Fun with the Asus EEE PC Part 3 - Being productive on the road

The EEE isn't just for having fun, one of those Es stands for Easy to work. I decided that it was time to go on a road test so I popped the EEE into the glove box of my car and went to meet my good friend Amanda D'Silva. I asked her to have a go on it as she is someone who is very familiar with MS Office(tm) and in her role as a communications manager she often has to put together reports and presentations both in the office and sometimes on the move.

OpenOffice is already installed when you purchase the EEE. This is a great office package and Amanda happily used Writer to create a document and put together a presentation on Impress (it's worth noting here that the EEE has a VGA output socket so it can be connected to a projector for your presentation) while we were in a pub car park. An icon on the easy menu links you with Google Docs as well. You can upload documents created in OpenOffice to GoogleDocs and you can also read and write MS Office format documents. I've been using it for a few years now and find like it, I much prefer Writer to its main competitor. As for PDF files, Adobe Reader is included and OpenOffice can export to this format too .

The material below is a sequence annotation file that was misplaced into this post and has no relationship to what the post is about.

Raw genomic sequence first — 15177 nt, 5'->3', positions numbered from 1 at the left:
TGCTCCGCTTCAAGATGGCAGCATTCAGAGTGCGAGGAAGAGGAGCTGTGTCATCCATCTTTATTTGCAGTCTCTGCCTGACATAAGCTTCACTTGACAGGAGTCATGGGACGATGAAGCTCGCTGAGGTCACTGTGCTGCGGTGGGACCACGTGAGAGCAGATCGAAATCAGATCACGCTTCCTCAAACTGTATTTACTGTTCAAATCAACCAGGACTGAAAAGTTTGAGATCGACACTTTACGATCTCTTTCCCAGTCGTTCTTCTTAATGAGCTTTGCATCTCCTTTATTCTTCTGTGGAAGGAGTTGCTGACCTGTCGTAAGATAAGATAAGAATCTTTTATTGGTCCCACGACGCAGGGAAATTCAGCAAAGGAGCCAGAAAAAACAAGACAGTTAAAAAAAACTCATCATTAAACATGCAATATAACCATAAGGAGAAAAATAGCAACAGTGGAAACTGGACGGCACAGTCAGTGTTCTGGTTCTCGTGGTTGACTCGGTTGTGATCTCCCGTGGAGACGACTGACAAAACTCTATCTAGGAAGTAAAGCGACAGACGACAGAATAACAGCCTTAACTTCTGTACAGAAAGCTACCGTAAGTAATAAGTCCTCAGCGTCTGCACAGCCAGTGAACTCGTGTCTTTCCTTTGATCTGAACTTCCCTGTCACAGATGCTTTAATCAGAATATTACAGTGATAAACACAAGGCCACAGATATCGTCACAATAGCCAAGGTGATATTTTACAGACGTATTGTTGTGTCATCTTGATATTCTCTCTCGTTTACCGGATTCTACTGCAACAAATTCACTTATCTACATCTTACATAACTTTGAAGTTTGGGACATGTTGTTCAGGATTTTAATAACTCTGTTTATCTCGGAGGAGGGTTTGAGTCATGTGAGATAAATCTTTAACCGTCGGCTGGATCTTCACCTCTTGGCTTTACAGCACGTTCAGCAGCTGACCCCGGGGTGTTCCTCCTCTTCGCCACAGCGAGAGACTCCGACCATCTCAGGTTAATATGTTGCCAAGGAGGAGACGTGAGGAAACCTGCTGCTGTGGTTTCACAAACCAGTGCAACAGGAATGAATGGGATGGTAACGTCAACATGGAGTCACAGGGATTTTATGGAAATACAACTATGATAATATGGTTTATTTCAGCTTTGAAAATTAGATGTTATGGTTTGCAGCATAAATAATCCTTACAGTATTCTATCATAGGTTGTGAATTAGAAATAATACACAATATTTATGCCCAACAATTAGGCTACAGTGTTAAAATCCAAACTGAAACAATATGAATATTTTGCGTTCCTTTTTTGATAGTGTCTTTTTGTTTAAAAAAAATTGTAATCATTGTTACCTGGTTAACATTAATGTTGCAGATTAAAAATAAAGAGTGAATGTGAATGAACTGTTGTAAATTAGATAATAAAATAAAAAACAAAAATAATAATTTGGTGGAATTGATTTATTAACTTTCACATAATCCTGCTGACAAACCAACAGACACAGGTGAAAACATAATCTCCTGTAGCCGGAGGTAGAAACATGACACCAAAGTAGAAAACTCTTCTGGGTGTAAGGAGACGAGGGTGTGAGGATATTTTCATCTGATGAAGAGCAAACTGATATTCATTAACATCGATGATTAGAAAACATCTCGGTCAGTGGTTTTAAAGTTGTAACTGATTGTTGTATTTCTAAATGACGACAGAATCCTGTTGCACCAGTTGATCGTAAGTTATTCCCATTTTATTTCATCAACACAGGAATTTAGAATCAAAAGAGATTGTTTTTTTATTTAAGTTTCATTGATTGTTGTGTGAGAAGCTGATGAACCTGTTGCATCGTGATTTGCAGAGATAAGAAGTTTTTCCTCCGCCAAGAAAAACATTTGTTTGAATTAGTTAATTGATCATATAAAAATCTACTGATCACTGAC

You also get a webcam and a microphone built in. You could use this to make podcasts on the move. Amanda used it to record her comments on the unit (the video it records is better than the quality here, it records into Theora format video format by default which I had to convert to DV for editing then FLV for the web, unfortunately the video quality has suffered).

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The built in microphone might well be handy for the supplied Skype software, but there is the possibility of using it for video conference, I'm told that the clever folk in KMi have successfully used FlashMeeting on the device. FlashMeeting is a way you can video conference and get web replays that only asks client PCs to have Flash installed. It is a very useful idea.

Once you get back to the office you might want to print out what you have created. I managed to get the EEE to print to my network connected printer by doing nothing more complicated than following the supplied printer set up wizard, it even detected the printer on the network. There was no need for driver discs or even to download a driver.

The keyboard does take a little getting used to, but that gets easier over time. The machine really comes into its own when you are out and about and I can imagine it would be a very useful tool for anybody who has to travel in their work. It is also easy to use, Amanda could find her way around the interface very easily, despite not having used a Linux desktop before.

Next time - is it really possible to have a server in a hand bag?